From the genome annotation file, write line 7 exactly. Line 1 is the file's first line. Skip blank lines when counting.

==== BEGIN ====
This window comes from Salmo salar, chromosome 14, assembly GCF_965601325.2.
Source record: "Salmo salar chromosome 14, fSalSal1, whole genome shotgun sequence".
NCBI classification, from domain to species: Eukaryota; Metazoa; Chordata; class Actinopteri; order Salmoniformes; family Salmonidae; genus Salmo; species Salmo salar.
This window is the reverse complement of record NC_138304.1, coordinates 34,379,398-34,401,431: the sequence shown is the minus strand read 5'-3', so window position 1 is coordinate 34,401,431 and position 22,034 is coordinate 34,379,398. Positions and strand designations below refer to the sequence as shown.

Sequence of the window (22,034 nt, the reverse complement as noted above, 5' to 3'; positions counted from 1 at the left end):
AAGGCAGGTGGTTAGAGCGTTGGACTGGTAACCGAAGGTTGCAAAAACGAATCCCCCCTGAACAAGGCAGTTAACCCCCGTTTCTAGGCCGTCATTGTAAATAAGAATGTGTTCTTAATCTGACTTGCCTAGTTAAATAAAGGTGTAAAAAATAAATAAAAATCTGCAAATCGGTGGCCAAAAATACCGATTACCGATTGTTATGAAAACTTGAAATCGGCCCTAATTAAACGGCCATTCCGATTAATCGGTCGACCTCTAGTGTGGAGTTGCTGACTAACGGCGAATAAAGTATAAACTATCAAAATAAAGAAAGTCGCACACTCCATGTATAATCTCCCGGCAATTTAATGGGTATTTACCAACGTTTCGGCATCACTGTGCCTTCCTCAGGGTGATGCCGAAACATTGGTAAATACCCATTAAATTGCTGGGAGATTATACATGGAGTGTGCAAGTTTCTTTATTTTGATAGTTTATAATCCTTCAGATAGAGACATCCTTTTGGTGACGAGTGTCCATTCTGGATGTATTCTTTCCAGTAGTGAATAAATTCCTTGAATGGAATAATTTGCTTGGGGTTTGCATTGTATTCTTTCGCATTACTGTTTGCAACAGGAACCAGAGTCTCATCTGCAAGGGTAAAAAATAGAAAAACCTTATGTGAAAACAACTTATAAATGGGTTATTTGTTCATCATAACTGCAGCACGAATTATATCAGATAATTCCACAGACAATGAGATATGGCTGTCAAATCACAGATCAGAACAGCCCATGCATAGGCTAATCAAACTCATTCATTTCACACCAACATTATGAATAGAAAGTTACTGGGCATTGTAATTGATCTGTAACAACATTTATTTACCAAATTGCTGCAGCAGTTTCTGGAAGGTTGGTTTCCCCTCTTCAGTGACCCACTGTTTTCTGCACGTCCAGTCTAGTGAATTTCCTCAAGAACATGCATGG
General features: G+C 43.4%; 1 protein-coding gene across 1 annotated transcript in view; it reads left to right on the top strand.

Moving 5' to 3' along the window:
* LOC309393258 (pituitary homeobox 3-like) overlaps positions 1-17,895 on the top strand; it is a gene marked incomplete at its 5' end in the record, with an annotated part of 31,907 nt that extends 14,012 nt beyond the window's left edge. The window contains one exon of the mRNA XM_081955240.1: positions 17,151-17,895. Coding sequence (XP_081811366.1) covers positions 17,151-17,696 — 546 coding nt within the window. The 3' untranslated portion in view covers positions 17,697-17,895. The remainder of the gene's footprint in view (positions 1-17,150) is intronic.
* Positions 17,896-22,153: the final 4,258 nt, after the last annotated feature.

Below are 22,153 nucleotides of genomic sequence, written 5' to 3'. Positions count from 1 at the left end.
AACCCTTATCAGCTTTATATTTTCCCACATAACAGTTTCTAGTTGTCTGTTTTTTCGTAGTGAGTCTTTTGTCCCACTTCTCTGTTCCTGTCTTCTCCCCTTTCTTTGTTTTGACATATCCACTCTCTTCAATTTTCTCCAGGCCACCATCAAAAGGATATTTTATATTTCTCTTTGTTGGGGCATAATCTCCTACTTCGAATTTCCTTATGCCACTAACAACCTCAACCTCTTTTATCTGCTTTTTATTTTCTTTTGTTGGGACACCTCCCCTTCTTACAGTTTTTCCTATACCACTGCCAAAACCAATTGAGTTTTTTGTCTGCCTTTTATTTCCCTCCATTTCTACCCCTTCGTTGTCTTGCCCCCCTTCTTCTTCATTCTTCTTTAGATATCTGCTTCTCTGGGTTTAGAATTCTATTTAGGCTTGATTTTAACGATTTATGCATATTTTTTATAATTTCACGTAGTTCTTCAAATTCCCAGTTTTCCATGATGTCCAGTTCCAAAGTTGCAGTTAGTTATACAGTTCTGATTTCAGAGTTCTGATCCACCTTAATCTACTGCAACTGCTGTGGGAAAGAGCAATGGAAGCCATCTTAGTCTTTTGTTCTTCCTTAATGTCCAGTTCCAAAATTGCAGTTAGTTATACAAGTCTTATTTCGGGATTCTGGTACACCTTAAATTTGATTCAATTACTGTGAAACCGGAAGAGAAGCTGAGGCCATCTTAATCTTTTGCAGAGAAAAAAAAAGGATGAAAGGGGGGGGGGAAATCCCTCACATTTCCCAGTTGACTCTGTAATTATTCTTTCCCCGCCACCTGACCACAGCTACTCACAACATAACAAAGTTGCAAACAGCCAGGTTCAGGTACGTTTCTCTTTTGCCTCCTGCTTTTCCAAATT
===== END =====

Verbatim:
General features: G+C 43.4%; 1 protein-coding gene across 1 annotated transcript in view; it reads left to right on the top strand.